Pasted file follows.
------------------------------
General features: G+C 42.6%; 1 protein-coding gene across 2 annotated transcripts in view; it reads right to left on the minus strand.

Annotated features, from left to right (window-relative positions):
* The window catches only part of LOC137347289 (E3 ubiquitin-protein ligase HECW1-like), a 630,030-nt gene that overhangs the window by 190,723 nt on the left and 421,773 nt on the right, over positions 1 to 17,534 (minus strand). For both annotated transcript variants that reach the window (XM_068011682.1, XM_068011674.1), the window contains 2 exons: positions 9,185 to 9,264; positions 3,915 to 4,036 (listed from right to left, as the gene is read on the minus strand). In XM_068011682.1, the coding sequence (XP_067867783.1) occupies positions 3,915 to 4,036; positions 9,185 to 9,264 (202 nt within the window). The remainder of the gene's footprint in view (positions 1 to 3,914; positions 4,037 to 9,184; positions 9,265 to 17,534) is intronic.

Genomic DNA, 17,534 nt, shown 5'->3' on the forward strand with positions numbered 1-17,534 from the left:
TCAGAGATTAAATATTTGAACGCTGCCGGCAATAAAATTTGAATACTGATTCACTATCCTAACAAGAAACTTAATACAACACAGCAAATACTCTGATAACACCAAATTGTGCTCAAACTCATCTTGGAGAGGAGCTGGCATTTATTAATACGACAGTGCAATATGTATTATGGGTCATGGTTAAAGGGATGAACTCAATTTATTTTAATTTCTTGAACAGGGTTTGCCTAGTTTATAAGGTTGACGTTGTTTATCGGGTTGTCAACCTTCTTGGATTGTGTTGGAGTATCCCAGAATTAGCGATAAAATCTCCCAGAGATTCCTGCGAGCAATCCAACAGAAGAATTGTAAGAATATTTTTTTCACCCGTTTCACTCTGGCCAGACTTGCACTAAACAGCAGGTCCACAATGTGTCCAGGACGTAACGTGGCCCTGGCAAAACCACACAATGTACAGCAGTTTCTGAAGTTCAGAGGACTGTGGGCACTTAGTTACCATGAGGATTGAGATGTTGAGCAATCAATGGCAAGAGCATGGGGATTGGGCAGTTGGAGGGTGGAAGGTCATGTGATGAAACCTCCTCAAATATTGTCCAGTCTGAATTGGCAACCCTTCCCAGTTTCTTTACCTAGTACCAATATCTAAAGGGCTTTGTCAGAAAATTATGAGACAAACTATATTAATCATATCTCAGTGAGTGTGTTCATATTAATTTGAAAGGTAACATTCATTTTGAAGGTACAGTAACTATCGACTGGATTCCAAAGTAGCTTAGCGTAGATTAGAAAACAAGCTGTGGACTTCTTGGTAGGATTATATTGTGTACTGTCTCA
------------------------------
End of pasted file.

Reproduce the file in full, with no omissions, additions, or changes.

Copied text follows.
General features: G+C 42.6%; 1 protein-coding gene across 2 annotated transcripts in view; it reads right to left on the minus strand.

Annotated features, from left to right (window-relative positions):
* The window catches only part of LOC137347289 (E3 ubiquitin-protein ligase HECW1-like), a 630,030-nt gene that overhangs the window by 190,723 nt on the left and 421,773 nt on the right, over positions 1 to 17,534 (minus strand). For both annotated transcript variants that reach the window (XM_068011682.1, XM_068011674.1), the window contains 2 exons: positions 9,185 to 9,264; positions 3,915 to 4,036 (listed from right to left, as the gene is read on the minus strand). In XM_068011682.1, the coding sequence (XP_067867783.1) occupies positions 3,915 to 4,036; positions 9,185 to 9,264 (202 nt within the window). The remainder of the gene's footprint in view (positions 1 to 3,914; positions 4,037 to 9,184; positions 9,265 to 17,534) is intronic.

Genomic DNA, 17,534 nt, shown 5'->3' on the forward strand with positions numbered 1-17,534 from the left:
TCAGAGATTAAATATTTGAACGCTGCCGGCAATAAAATTTGAATACTGATTCACTATCCTAACAAGAAACTTAATACAACACAGCAAATACTCTGATAACACCAAATTGTGCTCAAACTCATCTTGGAGAGGAGCTGGCATTTATTAATACGACAGTGCAATATGTATTATGGGTCATGGTTAAAGGGATGAACTCAATTTATTTTAATTTCTTGAACAGGGTTTGCCTAGTTTATAAGGTTGACGTTGTTTATCGGGTTGTCAACCTTCTTGGATTGTGTTGGAGTATCCCAGAATTAGCGATAAAATCTCCCAGAGATTCCTGCGAGCAATCCAACAGAAGAATTGTAAGAATATTTTTTTCACCCGTTTCACTCTGGCCAGACTTGCACTAAACAGCAGGTCCACAATGTGTCCAGGACGTAACGTGGCCCTGGCAAAACCACACAATGTACAGCAGTTTCTGAAGTTCAGAGGACTGTGGGCACTTAGTTACCATGAGGATTGAGATGTTGAGCAATCAATGGCAAGAGCATGGGGATTGGGCAGTTGGAGGGTGGAAGGTCATGTGATGAAACCTCCTCAAATATTGTCCAGTCTGAATTGGCAACCCTTCCCAGTTTCTTTACCTAGTACCAATATCTAAAGGGCTTTGTCAGAAAATTATGAGACAAACTATATTAATCATATCTCAGTGAGTGTGTTCATATTAATTTGAAAGGTAACATTCATTTTGAAGGTACAGTAACTATCGACTGGATTCCAAAGTAGCTTAGCGTAGATTAGAAAACAAGCTGTGGACTTCTTGGTAGGATTATATTGTGTACTGTCTCA